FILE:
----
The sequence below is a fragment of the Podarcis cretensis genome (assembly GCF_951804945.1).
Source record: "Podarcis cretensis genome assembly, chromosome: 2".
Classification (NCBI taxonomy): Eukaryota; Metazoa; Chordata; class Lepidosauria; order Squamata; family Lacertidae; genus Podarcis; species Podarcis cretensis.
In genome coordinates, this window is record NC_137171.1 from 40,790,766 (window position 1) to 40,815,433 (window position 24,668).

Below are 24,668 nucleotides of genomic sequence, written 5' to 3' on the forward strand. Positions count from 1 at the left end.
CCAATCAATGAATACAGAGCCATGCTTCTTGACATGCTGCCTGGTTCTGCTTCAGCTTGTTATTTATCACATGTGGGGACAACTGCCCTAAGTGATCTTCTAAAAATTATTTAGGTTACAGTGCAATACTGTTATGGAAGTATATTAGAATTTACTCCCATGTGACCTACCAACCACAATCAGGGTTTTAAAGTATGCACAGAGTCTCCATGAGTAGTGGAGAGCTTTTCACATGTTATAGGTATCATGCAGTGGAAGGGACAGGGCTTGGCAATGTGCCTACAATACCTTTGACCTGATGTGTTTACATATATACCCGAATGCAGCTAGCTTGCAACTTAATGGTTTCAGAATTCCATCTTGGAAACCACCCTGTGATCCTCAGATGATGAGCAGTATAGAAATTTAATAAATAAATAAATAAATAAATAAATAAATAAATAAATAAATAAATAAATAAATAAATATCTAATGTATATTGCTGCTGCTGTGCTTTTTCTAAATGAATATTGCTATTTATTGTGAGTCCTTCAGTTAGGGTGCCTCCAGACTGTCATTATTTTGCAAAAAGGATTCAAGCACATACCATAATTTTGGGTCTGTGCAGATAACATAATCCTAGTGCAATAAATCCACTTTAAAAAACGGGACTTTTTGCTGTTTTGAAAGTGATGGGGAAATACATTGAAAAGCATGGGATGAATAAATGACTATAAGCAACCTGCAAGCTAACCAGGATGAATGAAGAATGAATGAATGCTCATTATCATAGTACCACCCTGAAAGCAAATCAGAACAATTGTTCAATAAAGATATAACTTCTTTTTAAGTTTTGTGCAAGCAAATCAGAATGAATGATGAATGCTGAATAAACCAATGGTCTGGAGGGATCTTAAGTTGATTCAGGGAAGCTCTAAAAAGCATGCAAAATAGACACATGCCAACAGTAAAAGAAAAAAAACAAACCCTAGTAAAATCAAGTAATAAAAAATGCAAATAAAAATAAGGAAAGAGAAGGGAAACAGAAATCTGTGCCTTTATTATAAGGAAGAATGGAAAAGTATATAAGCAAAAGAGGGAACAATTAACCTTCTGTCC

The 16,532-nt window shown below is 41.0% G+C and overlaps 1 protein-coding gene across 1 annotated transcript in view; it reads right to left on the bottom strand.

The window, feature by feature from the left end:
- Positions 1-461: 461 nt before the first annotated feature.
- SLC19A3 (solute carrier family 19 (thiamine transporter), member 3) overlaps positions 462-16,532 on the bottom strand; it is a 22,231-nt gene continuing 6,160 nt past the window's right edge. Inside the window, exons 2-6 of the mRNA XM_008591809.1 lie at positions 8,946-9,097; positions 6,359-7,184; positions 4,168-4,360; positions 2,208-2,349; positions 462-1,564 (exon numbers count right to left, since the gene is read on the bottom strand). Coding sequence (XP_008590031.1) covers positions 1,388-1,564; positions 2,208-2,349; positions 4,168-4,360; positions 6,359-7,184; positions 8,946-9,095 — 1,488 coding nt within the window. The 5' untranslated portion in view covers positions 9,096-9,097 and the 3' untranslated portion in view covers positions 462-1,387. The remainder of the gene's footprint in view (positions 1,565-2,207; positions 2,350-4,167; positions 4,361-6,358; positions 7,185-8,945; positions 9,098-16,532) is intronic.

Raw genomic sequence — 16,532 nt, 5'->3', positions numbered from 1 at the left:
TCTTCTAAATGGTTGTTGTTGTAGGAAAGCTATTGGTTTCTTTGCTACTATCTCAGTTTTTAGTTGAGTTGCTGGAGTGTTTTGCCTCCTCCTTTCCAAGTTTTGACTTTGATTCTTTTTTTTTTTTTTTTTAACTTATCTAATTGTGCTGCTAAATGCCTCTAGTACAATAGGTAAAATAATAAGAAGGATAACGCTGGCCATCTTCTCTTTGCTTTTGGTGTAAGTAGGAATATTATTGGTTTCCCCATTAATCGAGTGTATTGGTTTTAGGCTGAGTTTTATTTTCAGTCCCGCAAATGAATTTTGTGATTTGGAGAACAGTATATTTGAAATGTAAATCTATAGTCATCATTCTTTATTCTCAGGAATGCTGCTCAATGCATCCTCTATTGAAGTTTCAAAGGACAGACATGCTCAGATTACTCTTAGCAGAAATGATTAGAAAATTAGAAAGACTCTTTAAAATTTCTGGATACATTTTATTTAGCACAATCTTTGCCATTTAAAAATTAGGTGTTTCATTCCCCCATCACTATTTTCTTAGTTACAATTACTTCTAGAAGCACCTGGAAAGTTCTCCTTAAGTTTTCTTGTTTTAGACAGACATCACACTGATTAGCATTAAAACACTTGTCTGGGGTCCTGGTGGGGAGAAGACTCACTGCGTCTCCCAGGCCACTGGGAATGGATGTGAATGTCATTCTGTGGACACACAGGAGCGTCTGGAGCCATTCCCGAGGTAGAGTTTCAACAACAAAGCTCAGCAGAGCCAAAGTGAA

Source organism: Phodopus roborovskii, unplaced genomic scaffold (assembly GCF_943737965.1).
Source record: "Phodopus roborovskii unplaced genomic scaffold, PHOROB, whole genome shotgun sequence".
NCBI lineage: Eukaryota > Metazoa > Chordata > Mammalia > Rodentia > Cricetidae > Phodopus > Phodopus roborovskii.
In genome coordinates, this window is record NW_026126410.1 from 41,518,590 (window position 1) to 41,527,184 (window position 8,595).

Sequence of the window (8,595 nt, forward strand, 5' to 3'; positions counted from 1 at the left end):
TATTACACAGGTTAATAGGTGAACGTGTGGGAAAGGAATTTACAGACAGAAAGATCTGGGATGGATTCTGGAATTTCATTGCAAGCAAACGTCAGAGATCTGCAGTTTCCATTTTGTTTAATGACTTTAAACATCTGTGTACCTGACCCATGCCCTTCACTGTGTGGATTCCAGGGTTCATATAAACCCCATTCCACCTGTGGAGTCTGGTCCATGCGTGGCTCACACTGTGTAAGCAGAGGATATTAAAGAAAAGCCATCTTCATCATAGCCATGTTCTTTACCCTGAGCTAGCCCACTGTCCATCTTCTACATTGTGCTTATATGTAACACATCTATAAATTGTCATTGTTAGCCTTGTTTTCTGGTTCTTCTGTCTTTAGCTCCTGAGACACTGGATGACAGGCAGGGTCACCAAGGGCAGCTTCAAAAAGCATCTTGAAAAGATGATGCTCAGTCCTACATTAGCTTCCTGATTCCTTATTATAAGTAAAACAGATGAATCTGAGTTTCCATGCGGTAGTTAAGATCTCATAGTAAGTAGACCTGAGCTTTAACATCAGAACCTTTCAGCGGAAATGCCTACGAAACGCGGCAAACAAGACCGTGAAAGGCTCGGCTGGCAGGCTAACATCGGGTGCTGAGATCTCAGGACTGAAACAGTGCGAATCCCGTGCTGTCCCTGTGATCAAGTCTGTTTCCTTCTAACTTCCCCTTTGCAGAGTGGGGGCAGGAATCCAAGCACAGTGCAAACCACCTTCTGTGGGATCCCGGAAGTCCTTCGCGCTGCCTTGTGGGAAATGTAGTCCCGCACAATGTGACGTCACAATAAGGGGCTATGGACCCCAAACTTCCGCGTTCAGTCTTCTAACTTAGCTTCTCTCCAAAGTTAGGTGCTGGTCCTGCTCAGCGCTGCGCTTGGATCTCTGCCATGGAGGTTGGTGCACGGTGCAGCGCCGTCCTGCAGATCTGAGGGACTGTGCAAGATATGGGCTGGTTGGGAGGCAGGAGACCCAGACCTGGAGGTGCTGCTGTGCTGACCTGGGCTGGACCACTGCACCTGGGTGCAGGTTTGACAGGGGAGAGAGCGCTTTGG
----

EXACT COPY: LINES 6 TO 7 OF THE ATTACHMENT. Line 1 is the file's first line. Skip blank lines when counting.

CCAATCAATGAATACAGAGCCATGCTTCTTGACATGCTGCCTGGTTCTGCTTCAGCTTGTTATTTATCACATGTGGGGACAACTGCCCTAAGTGATCTTCTAAAAATTATTTAGGTTACAGTGCAATACTGTTATGGAAGTATATTAGAATTTACTCCCATGTGACCTACCAACCACAATCAGGGTTTTAAAGTATGCACAGAGTCTCCATGAGTAGTGGAGAGCTTTTCACATGTTATAGGTATCATGCAGTGGAAGGGACAGGGCTTGGCAATGTGCCTACAATACCTTTGACCTGATGTGTTTACATATATACCCGAATGCAGCTAGCTTGCAACTTAATGGTTTCAGAATTCCATCTTGGAAACCACCCTGTGATCCTCAGATGATGAGCAGTATAGAAATTTAATAAATAAATAAATAAATAAATAAATAAATAAATAAATAAATAAATAAATAAATAAATATCTAATGTATATTGCTGCTGCTGTGCTTTTTCTAAATGAATATTGCTATTTATTGTGAGTCCTTCAGTTAGGGTGCCTCCAGACTGTCATTATTTTGCAAAAAGGATTCAAGCACATACCATAATTTTGGGTCTGTGCAGATAACATAATCCTAGTGCAATAAATCCACTTTAAAAAACGGGACTTTTTGCTGTTTTGAAAGTGATGGGGAAATACATTGAAAAGCATGGGATGAATAAATGACTATAAGCAACCTGCAAGCTAACCAGGATGAATGAAGAATGAATGAATGCTCATTATCATAGTACCACCCTGAAAGCAAATCAGAACAATTGTTCAATAAAGATATAACTTCTTTTTAAGTTTTGTGCAAGCAAATCAGAATGAATGATGAATGCTGAATAAACCAATGGTCTGGAGGGATCTTAAGTTGATTCAGGGAAGCTCTAAAAAGCATGCAAAATAGACACATGCCAACAGTAAAAGAAAAAAAACAAACCCTAGTAAAATCAAGTAATAAAAAATGCAAATAAAAATAAGGAAAGAGAAGGGAAACAGAAATCTGTGCCTTTATTATAAGGAAGAATGGAAAAGTATATAAGCAAAAGAGGGAACAATTAACCTTCTGTCC

The 16,532-nt window shown below is 41.0% G+C and overlaps 1 protein-coding gene across 1 annotated transcript in view; it reads right to left on the bottom strand.